Mississippi State commit Amariyon Howard priming for breakout senior season at Starkville High School

 

Starkville running back Amariyon Howard finds a hole for a gain against a stingy Brandon defense on Aug. 23. Howard is a MSU commit and will play for the Bulldogs in the fall of 2021.

Starkville running back Amariyon Howard finds a hole for a gain against a stingy Brandon defense on Aug. 23. Howard is a MSU commit and will play for the Bulldogs in the fall of 2021. Photo by: Austin Frayser/Dispatch file photo

 

Ben Portnoy

 

 

STARKVILLE -- Amariyon Howard's workouts amidst the COVID-19 crisis have come out of sight.

 

Racing up and down a hill tucked in and around the Thad Cochran Research, Technology and Economic Development Park just minutes off Mississippi State's campus, Howard runs up and down the hill five to six times per week.

 

Regularly joined by his father, Marcus Sherman, and cousin Jerry Johnson -- a former Ole Miss defensive back -- the trio bets push-ups before each trek up the hill, with the loser having a certain number to endure after the spring. And while the challenge has been stiff, Howard remains steadfast that he's won the majority of the sprints up the nearly vertical slope.

 

 

"I've been winning so far," he said through a laugh. "I can't get arrogant. We'll see what we're working with today."

 

While his workout routine has been modified since the closure of Starkville High School in early March due to the coronavirus pandemic, Howard has remained persistent in his own pursuits ahead of his senior season -- if and when that may come.

 

Committing to MSU on Dec. 6, the stocky running back is set to improve upon an already impressive junior season in which he trudged for 833 yards and six touchdowns on 140 carries, while adding another 18 receptions for 205 yards and two scores.

 

But having graduated its top four receiving targets -- including MSU signee Rufus Harvey -- the Yellow Jackets are light on experienced skill position talent outside of senior quarterback and Florida State commit Luke Altmyer. Enter Howard.

 

"I think football you have to be able to change and play to your strengths," Starkville coach Chris Jones told The Dispatch. "Last year our receivers were our strength, but this year we'll have to rely on Amariyon because he's going to be our strength...We plan to put a lot on his shoulders and I think he's ready for it."

 

On the recruiting front, Howard's star has remained relatively dim despite a prolific junior season. He currently boasts just three offers -- Mississippi State, Louisiana-Monroe and Southern Mississippi -- and is rated the No. 1,019 recruit in the country according to 247 composite.

 

With the spring washed out due to COVID-19 concerns, Howard also missed a prime opportunity to boost his national profile at camps and prospect showcases a normal offseason would afford.

 

"I think spring would have been really, really good for him," Jones said. "He would have had a chance to impress a lot of people who haven't seen him. He's still kind of under the radar as a running back but I think he's the best running back in the state."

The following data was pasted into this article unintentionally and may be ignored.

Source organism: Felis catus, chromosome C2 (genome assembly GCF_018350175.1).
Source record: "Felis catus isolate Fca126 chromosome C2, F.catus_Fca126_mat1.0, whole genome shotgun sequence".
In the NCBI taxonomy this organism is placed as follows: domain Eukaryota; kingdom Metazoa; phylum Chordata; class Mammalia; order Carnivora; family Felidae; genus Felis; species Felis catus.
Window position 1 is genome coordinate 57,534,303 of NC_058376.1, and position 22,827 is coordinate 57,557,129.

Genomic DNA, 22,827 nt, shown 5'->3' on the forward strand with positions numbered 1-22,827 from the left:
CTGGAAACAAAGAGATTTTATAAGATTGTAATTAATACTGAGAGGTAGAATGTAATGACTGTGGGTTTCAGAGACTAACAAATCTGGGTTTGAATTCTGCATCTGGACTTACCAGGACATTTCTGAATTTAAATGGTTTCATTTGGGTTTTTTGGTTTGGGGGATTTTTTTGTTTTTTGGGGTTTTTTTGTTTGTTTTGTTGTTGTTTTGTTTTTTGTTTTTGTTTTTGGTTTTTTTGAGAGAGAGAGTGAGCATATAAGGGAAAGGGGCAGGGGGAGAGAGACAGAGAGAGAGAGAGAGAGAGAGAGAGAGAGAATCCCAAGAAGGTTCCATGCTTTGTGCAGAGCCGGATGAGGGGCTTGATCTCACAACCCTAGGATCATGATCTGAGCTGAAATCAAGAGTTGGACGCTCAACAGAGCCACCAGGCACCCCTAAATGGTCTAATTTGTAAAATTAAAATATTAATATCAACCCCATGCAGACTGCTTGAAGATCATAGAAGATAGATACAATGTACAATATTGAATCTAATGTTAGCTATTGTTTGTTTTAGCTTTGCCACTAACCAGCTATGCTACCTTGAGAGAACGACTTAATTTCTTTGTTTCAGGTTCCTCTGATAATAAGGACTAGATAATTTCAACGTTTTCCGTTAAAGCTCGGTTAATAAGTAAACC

And though Howard's profile has stayed under wraps, he's taken the past few months to develop a rapport with Mike Leach's coaching staff after previously pledging to the ousted Joe Moorhead. Howard told The Dispatch he hears from running backs coach Eric Mele almost every day. He also receives postcards and graphics from MSU regularly.

 

"I like the new staff," Howard said. "We've had Zoom meetings and FaceTimes where we got to talk to them and it was pretty cool to be able to talk to them over (video chat). They're cool so I should be able to get in well with them."

 

Beyond the daily interactions with the Bulldogs' staff, the coaching change has Howard bound for an offense that fits what he's done for three seasons at Starkville. A functional cog in a Yellow Jacket offense that saw its quarterbacks combine for 450 passing attempts a season ago, the air raid concepts that have led Leach to 193 career wins are reflected in Jones' offense just 2.2 miles down Highway 12 from Davis Wade Stadium.

 

"We take advantage of the running back in the flat, or a wheel route, or throwing screens and that kind of stuff," Jones said. "But I think he'll adjust easily just because it's already something he does and he'll be comfortable doing it and he's only going to get better the more he does it. I think that's going to help add to his total package as a running back."

 

And while Howard remains a year away from his first collegiate contest in the maroon and white, the immediate future will be filled with his training sessions alongside Johnson and his father, where even in defeat, he's adding to his already impressive frame.

 

"We do a lot of work," Howard said. "We're always pushing each other."

 

 

Ben Portnoy reports on Mississippi State sports for The Dispatch. Follow him on Twitter at @bportnoy15.

 

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